The number of exam dates for all levels of the Test of Chinese as a Foreign Language, Taiwan’s official Mandarin proficiency qualification, will double to six beginning next year as part of government efforts to boost access to the certification system.
Organizer the Steering Committee for the Test of Proficiency-Huayu under the Ministry of Education will stage the exam roughly every two months beginning in 2018. Other new measures include the release of a shorter version of the TOCFL enabling businesses and universities to self-assess the language capabilities of job and college applicants.
MOE Deputy Minister Yao Leehter said Aug. 30 at an event marking the 12th anniversary of the test’s establishment that the upgrades will further strengthen the TOCFL’s status as an authoritative Chinese-language qualification.
According to Chen Po-hsi, commissioner of the steering committee, the shorter test was created to serve the growing number of businesses across the Asia-Pacific region using the TOCFL to evaluate Mandarin capabilities. Featuring 60 questions divided equally between listening and reading, the abridged exam will allow corporations and universities to stage high-quality assessments.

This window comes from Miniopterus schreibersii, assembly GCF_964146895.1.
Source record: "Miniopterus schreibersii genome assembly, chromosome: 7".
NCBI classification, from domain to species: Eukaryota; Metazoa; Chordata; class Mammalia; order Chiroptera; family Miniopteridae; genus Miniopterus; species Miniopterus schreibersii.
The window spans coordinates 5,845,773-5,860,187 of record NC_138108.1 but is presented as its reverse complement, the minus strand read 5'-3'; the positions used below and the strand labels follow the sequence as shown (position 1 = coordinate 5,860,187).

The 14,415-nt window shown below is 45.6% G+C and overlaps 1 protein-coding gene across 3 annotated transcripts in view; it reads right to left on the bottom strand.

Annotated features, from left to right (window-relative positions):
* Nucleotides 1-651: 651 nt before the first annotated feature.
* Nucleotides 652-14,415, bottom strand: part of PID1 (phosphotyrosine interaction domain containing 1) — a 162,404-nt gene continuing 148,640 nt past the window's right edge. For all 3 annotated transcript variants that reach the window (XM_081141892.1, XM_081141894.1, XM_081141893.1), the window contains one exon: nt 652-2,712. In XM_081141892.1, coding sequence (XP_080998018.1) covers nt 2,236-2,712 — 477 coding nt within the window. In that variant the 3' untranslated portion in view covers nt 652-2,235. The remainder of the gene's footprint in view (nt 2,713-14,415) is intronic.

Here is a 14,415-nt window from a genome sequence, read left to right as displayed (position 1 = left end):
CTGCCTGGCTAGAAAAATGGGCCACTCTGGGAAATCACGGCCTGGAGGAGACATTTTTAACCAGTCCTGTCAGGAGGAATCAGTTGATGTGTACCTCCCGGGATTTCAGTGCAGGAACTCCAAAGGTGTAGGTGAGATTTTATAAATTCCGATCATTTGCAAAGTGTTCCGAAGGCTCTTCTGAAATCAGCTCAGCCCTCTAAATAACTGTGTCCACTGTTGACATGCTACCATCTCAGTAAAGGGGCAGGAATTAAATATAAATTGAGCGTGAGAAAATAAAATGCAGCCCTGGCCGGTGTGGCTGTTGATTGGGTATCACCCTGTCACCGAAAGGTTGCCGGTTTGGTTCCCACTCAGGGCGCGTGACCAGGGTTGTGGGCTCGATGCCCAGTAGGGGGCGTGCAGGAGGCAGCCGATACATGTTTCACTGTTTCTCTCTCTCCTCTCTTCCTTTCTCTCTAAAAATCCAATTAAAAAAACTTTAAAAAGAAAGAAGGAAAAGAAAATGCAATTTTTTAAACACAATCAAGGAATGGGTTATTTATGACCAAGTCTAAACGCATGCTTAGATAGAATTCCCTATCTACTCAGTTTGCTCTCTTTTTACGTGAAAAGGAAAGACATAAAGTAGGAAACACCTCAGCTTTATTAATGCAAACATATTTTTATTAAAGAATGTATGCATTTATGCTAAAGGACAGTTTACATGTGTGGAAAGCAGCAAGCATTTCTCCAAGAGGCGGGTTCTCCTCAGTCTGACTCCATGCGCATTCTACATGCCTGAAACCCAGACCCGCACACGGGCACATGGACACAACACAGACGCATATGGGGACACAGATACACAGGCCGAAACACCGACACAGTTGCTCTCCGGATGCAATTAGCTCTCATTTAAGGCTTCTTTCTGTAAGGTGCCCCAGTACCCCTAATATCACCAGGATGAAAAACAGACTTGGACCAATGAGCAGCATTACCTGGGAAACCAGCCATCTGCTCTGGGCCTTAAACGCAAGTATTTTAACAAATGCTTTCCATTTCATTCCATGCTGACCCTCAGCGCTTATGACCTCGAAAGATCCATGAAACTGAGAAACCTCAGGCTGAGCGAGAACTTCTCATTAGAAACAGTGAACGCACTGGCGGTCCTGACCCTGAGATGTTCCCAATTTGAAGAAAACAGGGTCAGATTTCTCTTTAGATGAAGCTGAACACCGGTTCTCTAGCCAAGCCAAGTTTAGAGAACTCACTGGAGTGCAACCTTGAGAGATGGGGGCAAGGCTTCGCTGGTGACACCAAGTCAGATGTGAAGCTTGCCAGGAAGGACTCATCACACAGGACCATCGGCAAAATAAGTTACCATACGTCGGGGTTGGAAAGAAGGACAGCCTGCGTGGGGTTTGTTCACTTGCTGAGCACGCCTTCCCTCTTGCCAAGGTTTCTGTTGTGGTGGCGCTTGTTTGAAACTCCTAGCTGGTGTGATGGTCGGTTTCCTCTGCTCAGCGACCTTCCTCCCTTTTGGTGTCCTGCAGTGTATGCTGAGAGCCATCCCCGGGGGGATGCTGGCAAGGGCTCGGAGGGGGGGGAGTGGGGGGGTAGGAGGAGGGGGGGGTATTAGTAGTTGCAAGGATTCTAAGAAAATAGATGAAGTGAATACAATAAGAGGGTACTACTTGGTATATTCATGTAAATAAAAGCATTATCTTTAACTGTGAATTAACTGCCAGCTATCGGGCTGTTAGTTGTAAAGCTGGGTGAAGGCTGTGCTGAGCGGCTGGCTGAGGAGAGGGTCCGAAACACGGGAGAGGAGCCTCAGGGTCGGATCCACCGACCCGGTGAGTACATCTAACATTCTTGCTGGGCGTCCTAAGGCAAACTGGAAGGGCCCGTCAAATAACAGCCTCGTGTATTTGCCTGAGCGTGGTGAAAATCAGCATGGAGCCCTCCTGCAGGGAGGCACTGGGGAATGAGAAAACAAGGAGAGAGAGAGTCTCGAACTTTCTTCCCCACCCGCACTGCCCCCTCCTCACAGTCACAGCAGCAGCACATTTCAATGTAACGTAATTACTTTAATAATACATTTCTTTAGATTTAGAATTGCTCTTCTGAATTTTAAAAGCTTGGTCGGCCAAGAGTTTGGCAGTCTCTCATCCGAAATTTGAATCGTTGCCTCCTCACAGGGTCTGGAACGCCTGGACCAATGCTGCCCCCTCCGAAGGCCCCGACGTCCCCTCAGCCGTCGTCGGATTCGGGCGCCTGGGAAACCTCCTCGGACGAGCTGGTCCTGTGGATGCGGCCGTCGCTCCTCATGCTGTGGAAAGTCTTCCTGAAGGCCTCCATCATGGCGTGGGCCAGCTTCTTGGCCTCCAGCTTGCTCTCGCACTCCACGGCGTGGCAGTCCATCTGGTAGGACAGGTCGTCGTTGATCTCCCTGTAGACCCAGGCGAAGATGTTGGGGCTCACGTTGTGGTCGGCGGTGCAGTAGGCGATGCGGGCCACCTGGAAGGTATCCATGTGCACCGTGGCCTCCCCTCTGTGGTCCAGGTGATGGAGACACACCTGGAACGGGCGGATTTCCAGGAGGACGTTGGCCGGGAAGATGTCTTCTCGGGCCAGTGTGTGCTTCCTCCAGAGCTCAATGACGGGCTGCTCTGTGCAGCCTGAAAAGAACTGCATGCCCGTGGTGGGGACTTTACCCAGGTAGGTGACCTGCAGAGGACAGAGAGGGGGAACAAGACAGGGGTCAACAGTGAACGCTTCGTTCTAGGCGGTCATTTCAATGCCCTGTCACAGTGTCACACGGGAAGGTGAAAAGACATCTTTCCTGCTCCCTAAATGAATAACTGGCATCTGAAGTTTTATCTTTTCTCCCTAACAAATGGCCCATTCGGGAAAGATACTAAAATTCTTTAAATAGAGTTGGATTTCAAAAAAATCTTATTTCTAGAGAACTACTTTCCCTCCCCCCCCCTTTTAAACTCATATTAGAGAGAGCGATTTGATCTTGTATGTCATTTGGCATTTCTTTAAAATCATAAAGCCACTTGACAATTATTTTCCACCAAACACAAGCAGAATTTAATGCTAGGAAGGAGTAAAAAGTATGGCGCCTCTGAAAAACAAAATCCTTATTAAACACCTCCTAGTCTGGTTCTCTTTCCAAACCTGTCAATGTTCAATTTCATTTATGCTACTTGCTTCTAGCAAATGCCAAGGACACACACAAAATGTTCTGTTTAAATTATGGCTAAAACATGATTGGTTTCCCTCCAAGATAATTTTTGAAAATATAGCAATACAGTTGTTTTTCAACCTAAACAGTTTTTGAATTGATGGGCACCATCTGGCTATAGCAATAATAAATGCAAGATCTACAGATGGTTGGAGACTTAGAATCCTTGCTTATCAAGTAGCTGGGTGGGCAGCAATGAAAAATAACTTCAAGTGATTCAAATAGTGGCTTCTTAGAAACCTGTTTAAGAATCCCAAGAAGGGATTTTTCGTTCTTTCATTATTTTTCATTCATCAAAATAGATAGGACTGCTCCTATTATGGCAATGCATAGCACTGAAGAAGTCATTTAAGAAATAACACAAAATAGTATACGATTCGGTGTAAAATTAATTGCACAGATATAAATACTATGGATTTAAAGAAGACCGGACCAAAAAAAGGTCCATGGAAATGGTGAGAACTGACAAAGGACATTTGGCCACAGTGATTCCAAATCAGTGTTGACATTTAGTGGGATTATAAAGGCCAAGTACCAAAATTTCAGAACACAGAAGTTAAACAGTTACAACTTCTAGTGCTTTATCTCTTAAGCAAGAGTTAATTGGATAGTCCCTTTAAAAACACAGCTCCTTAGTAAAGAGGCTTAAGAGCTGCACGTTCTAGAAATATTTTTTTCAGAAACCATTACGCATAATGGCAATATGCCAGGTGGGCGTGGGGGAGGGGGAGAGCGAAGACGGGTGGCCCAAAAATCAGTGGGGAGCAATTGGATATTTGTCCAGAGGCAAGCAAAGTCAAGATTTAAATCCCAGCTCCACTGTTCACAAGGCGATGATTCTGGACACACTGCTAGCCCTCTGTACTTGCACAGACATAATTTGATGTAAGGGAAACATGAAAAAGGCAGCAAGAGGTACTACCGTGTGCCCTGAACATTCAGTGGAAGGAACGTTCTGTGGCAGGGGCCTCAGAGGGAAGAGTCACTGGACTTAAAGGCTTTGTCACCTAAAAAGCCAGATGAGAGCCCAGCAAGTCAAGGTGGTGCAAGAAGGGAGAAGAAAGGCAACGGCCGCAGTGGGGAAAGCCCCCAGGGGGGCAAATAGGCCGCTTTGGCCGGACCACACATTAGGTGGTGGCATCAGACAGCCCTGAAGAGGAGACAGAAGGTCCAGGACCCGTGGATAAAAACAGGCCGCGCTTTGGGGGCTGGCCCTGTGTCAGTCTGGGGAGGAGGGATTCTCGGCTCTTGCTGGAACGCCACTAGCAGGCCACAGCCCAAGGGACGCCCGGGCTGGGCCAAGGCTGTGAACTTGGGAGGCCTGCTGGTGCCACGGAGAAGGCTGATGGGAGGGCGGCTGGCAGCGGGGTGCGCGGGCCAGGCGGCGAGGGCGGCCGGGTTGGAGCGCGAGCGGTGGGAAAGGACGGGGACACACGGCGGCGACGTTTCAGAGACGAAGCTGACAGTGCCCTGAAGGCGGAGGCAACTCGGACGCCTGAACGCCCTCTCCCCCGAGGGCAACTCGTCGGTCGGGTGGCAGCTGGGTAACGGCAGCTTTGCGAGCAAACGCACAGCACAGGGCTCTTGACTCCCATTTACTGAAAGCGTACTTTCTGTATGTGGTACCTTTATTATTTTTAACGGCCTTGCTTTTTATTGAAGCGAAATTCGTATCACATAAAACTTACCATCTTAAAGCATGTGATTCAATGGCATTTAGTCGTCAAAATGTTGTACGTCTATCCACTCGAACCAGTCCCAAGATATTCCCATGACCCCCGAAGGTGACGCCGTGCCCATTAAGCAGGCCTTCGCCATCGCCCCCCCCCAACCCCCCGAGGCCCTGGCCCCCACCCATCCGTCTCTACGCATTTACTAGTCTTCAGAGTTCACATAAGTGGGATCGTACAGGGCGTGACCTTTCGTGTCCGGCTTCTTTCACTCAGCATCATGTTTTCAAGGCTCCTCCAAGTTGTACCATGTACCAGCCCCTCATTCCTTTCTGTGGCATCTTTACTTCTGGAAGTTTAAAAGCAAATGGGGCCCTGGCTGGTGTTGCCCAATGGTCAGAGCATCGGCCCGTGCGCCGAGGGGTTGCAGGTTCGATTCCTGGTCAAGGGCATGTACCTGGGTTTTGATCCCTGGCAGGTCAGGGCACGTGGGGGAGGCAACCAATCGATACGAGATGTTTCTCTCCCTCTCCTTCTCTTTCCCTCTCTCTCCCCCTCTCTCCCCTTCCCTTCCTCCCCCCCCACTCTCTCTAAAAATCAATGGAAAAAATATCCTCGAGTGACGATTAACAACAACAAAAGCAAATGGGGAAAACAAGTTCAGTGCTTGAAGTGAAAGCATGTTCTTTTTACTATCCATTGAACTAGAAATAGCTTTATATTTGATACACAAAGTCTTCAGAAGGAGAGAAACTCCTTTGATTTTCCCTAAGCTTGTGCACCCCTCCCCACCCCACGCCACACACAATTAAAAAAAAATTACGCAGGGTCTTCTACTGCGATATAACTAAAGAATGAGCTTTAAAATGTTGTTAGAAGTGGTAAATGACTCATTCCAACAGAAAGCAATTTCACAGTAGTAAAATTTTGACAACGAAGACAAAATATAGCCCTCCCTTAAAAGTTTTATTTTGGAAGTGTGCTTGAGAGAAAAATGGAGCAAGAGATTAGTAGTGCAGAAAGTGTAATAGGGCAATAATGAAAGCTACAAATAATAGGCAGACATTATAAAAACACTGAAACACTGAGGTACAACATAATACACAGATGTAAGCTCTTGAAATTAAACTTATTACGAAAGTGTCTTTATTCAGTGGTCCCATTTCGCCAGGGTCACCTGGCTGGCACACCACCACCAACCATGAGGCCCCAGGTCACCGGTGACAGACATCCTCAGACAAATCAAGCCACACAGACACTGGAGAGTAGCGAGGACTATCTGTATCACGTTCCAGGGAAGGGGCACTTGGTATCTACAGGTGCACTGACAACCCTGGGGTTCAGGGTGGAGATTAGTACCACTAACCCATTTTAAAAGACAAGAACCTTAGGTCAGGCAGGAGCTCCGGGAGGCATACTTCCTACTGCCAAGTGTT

Yao said the measures are expected to further raise the number of TOCFL test takers following the introduction earlier this year of an entry-level certification. First staged in July, the exam requiring a minimum vocabulary base of 300 words aims to bolster learners’ familiarity with the TOCFL by introducing them to the system earlier in the education process.
Known as the Chinese Proficiency Test at its launch in 2005, the exam was renamed the TOCFL three years later after being redesigned by Taipei City-based National Taiwan Normal University under the guidance of the steering committee. Divided into two testing sessions assessing listening and reading, and speaking and writing, the exam is administered in 33 countries and territories across Africa, Asia-Pacific, Europe, Latin and North America.
According to the MOE, some 300,000 students of Mandarin have sat the test worldwide, with the average number of examinees reaching 40,000 annually over the past three years.